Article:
Questions surround saga of Snowdon
It should surprise no one that Edward Snowden took refuge first in China and then in Russia on his way to whatever place will grant him asylum.
When one takes on the government of the United States, the people who are most likely to help are the nations with axes to grind against the United States. But is Snowden worth a return to the days of the Cold War, and is that even possible in an era of instantaneous communications?
The answer to the former should be “no,” and the answer to the latter would appear to be “yes.”
Snowden is one man. His revelations about U.S. government spying systems being used against the nation’s own people are the real story and item for debate here. Snowden himself was merely a vehicle. He delivered information – information the federal government didn’t want its citizens to know. Instead of debating that, the federal government, from President Barack Obama through most of the Congress, has turned the matter into a “shoot the messenger” kind of discussion – making the criminal pursuit and prosecution of Snowden the topic. The nation would be better served debating just what Snowden’s revelations mean in terms of civil liberties and personal freedom in relation to the Constitution and the freedom therein guaranteed against unreasonable search and seizure.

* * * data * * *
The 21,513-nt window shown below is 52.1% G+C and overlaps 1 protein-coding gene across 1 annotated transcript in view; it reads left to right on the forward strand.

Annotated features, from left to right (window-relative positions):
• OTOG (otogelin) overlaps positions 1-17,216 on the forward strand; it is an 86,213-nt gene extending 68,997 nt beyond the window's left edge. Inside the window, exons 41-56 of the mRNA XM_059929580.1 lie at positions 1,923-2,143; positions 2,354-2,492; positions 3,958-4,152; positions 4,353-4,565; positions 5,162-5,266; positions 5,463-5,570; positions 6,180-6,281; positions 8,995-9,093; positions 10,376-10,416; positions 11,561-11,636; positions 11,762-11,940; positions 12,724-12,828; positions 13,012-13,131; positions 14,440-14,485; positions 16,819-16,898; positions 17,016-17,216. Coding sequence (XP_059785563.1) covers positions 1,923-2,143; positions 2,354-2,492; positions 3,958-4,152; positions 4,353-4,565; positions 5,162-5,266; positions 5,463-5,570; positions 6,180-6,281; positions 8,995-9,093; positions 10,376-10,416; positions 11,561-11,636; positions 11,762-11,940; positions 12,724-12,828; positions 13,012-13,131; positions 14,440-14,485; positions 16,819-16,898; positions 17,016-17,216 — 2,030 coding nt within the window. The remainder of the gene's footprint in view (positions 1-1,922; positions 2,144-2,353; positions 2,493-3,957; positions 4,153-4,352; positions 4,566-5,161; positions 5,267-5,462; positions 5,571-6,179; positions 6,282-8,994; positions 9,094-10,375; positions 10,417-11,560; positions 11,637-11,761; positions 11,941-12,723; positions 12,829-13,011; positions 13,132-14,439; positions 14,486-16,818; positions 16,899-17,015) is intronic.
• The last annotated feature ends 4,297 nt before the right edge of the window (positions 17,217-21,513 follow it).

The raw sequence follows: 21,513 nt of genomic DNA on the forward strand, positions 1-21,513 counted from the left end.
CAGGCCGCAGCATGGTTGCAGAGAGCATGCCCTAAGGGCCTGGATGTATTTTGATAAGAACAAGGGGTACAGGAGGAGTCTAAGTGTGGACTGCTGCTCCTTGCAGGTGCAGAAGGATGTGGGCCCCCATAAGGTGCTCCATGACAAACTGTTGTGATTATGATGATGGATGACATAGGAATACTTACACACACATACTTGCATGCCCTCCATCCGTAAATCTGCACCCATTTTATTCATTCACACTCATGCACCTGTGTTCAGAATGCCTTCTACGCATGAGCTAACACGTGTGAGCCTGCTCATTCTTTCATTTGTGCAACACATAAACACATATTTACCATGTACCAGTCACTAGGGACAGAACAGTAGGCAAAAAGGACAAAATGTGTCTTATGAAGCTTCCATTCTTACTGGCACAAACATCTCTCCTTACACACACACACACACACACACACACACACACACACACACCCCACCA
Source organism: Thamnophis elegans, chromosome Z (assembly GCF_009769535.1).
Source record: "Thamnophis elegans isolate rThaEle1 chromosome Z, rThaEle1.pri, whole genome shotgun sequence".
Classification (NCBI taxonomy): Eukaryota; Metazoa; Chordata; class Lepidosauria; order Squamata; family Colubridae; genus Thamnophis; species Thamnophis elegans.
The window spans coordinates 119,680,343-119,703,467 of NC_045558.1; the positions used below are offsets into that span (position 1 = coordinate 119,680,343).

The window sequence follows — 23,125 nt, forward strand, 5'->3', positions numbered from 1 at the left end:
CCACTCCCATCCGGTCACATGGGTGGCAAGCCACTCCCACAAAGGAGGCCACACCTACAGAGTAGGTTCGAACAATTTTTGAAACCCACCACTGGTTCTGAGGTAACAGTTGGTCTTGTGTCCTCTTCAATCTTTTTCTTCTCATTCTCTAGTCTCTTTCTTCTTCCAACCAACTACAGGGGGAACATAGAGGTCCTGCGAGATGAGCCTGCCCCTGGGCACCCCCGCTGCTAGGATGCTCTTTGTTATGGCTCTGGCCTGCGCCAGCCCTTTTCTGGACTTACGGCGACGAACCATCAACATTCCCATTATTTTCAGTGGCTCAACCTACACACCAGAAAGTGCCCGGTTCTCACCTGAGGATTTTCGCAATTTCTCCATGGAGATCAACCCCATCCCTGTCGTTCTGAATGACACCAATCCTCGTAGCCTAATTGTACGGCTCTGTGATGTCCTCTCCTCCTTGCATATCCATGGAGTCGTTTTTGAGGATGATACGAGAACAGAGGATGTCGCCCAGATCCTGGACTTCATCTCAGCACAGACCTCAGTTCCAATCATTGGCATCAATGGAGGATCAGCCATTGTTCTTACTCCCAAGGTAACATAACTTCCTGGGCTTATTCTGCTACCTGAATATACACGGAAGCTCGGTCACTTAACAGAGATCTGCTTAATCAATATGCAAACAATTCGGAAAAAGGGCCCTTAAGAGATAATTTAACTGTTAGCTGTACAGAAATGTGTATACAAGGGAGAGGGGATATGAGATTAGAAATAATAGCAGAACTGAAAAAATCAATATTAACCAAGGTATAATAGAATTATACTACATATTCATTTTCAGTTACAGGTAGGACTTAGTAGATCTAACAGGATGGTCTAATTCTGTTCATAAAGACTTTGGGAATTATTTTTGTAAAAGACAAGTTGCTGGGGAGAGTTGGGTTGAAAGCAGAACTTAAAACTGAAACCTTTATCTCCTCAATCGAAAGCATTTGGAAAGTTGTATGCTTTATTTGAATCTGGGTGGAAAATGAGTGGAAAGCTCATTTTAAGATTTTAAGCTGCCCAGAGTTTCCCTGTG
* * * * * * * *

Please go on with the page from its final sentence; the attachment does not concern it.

Snowden’s ability to impact international relations is now the topic, with the United States issuing veiled commands to nations in the Western Hemisphere and to Russia.
Each step of the story must remain focused on the spying program, its consitutionality and the lack of transparency regarding its usage, along with the constant drumbeat of a question the federal government has not answered at all: Even if the program is benign now, what prevents it from being used indiscriminately against political opposition and dissenters in the future, either by the current administration or a future leader who turns out to be a complete despot?
Snowden is small compared with that issue.